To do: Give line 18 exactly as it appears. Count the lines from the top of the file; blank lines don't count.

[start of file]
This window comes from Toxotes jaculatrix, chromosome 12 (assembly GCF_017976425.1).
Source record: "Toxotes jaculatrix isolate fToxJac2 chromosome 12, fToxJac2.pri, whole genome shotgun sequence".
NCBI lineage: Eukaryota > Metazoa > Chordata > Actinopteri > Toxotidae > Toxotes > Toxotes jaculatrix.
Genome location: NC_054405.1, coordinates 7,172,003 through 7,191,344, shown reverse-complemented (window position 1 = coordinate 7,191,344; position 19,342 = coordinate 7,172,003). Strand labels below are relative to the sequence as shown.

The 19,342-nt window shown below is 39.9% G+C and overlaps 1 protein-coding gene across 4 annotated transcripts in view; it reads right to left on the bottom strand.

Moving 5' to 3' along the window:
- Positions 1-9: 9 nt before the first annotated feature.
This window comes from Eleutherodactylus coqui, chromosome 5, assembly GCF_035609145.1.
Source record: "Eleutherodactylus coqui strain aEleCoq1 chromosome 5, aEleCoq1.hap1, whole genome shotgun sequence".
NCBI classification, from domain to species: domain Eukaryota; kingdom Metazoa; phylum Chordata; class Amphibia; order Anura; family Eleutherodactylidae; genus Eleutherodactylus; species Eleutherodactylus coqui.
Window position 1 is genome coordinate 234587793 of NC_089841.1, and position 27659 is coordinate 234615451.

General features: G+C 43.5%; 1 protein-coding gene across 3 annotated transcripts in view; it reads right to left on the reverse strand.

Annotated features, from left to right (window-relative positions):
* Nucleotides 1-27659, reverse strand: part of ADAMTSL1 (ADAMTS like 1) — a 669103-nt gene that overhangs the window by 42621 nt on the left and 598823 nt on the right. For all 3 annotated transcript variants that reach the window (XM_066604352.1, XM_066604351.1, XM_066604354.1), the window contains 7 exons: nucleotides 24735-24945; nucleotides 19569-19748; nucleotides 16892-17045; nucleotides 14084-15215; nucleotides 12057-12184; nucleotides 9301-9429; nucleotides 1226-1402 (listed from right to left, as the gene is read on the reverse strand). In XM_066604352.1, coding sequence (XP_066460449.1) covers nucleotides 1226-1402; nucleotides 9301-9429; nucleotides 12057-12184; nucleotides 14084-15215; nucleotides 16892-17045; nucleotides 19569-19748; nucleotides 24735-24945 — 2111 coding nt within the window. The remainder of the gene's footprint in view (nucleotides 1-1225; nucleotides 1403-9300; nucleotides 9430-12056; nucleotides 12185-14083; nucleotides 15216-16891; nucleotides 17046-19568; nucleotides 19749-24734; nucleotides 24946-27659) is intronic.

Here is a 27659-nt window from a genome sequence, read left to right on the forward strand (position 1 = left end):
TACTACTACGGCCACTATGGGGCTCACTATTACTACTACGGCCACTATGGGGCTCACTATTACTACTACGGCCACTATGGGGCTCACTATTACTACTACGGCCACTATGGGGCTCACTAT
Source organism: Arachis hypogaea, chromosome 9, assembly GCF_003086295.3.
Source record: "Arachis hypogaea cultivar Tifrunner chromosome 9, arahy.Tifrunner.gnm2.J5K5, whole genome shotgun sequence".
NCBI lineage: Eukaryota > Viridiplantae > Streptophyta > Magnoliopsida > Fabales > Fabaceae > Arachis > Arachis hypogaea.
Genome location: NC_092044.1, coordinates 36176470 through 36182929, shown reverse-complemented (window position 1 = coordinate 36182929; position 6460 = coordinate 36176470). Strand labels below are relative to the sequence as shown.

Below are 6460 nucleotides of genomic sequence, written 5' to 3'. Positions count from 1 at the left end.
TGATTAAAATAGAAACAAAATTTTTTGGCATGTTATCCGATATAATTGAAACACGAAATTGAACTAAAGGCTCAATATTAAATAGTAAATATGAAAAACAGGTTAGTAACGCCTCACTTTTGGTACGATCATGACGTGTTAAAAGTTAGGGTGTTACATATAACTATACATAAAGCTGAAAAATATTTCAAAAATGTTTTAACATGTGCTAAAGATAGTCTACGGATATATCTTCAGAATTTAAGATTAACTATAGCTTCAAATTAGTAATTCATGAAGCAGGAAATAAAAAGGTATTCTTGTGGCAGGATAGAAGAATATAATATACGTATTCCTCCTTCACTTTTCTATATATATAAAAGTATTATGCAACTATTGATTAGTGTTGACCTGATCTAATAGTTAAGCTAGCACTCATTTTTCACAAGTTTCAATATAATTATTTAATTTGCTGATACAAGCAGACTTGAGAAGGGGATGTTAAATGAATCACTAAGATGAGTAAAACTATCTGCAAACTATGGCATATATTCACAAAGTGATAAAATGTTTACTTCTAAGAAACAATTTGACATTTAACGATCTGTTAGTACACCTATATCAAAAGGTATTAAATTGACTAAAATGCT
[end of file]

Source record: "Arachis hypogaea cultivar Tifrunner chromosome 9, arahy.Tifrunner.gnm2.J5K5, whole genome shotgun sequence".